Love, Death & Robots, the adult anthology series from Tim Miller (Deadpool) and David Fincher (Fight Club), is back for a second run of animated science fiction shorts. The first season promised a hardcore series for “mature, messed-up” adults, and with all the graphic nudity and extreme violence packed into the first volume, it delivered on that promise. (Arguably it delivered too much.)
Season 2 of Love, Death & Robots runs shorter than the first. The individual installments run shorter on average, ranging from four to 15 minutes, and there are only eight shorts this time, instead of 18. That isn’t the only difference between seasons, however. Objectively, the shorts in volume 2 are less edgy and violent, trading in gratuitous nudity and gore for poignant storytelling. It’s more mature this time around and less messed-up, which makes for stronger viewing.
However, much like last time, we’re also concerned about whether each of these shorts actually delivers on the promise of love, death, and robots. So without further ado, here is every short in Love, Death & Robots, broken down by quantity in those categories — and also general enjoyment value.
[Ed. note: This piece contains some light spoilers for volume 2 of Love, Death & Robots.]
“Automated Customer Service”
If your home-cleaning unit is attempting to murder you, please press 3.
Love: The old lady in the short has a little flirtation going on with the man who lives next door to her. Also, she loves her small dog very much.
Death: A fish dies a gory death, as do various ceramic animal figurines, but thankfully, there are no bigger casualties in this short. There are, however, some injuries.
Robots: An entire senior living neighborhood is basically full of robots who cater to the residents’ every need. This short follows one Vacubot that goes rogue and tries to murder its owner. The old lady stays on the phone with a very unhelpful automated-customer-service bot.
Does it work? “Automated Customer Service” kicks off this volume of Love, Death & Robots with a hilarious, frenzied start. It’s tense, but also pretty damn funny, as the robot vacuum goes on a murder frenzy. It may make you want to check out your Roomba to make sure it doesn’t secretly come with lasers. Is there a deeper thread here about how automating every single thing may lead to doom? Perhaps, but it’s also hilarious to see the Vacubot distracted from its murder rampage because it pauses to suck up some feathers from the pillow it just ripped apart.
Two brothers far from home join genetically “modded” locals in a deadly race.
Love: A bond between brothers Sedgewick and Fletcher. And that’s pretty much it, unless you count the parental concern from the boys’ parents in the first few moments of this short.
Death: There are some tense moments as the gang of teenagers race across the frozen planet with little time to spare before the frost whales break through the ice.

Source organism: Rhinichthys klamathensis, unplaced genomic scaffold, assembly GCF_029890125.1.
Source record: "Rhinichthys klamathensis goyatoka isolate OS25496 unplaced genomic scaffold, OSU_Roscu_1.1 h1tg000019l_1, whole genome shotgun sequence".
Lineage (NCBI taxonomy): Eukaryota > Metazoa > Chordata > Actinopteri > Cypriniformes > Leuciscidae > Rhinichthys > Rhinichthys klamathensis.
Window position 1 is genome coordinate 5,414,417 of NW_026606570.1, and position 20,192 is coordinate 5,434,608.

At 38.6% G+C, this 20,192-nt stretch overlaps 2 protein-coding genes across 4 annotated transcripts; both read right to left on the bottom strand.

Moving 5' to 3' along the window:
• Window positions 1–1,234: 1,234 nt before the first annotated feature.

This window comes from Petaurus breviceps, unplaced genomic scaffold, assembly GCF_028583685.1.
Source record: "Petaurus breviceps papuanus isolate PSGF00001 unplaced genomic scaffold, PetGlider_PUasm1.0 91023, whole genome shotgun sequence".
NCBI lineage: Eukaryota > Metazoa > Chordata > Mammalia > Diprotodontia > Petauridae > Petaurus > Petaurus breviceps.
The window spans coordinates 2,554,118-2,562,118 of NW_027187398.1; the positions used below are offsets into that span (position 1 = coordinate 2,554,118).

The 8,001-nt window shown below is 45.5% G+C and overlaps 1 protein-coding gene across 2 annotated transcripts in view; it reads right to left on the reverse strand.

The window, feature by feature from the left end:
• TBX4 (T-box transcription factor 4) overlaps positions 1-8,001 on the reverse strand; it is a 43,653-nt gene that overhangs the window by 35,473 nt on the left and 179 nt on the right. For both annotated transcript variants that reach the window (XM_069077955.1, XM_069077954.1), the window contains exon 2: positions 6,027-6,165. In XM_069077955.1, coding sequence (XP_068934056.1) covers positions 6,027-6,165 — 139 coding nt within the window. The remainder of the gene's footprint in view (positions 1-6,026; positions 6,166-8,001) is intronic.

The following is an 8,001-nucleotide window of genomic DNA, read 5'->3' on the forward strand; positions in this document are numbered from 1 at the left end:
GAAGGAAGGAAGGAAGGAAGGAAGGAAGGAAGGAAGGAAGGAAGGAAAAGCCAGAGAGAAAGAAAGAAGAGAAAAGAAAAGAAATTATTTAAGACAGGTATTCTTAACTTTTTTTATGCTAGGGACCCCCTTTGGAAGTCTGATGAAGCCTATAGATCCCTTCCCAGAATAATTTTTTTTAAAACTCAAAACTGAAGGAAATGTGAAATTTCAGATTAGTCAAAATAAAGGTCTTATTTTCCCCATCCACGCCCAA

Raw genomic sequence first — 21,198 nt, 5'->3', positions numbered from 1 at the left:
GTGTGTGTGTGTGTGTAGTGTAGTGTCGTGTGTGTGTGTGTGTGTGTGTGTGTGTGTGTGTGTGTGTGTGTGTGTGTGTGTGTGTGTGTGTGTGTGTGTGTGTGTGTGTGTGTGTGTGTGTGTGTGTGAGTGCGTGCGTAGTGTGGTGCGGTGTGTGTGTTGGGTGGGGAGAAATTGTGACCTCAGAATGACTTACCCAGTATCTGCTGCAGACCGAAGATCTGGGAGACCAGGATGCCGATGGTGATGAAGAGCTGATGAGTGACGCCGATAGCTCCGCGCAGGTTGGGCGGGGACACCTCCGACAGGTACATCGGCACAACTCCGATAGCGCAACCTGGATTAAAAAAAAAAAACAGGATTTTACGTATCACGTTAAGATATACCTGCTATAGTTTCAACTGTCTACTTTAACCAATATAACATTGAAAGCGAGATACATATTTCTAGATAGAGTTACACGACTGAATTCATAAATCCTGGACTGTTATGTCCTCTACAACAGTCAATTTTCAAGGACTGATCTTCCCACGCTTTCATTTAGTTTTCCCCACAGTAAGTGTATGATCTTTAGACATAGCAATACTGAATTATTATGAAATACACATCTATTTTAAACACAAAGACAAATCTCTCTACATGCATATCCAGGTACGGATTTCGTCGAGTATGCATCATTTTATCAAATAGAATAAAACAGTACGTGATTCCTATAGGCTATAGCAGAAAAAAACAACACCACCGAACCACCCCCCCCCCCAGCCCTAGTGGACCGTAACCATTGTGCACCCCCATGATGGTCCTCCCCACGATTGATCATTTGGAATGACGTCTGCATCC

Robots: Save for Sedge, the teens are all modded, but that seems to be a genetic thing rather than robotic implants. Putting it here, though, because one of them wears some sort of gas-mask apparatus that may be tied to their physical form.
Does it work? The animation in “Ice” is gorgeous, especially the scenery shots of the brutal, icy planet and the frost whales the teenagers venture out to see. It’s sharp and dynamic, really adding to the strangeness of this new world. The story in “Ice” is a pretty simple coming-of-age tale: Sedge wants to impress his brother’s new friends, so he accompanies them on a dangerous activity. But the sci-fi edge, with the modded humans, the distant planet, and the mesmerizing alien whales, makes the short memorable.
A cop charged with fighting the scourge of overpopulation is haunted by the human toil of his work.
Love: The lead character, a cop named Briggs, is dating opera singer Alice, though they seem to have a very superficial relationship. But a different kind of love permeates this short: parents’ love for their children. In this future, humanity has unlocked the secrets of immortality, but in order to make sure the population does not boundlessly increase, having children is prohibited… but some people throw away their immortality in order to have kids.
Death: The nature of Briggs’ work revolves around culling population, which means killing children. He kills two at the beginning. Three others throughout the short lose their lives.
Robots: No robots, but shout-out to whatever advanced tech is giving the citizens of this future immortality.
Does it work? Hoo boy, this is a heavy one. But it works very well, with the revelation of exactly what Briggs’ job entails building up slowly in the opening scenes. It’s chilling. The contrast between the glamorous lives of those who chose immortality and the squalid conditions of those who chose to shun that and have kids really hammers the point home. “Pop Squad” is pretty dark and also one of the longer shorts, but it makes full use of its 15-minute runtime to tell a poignant story.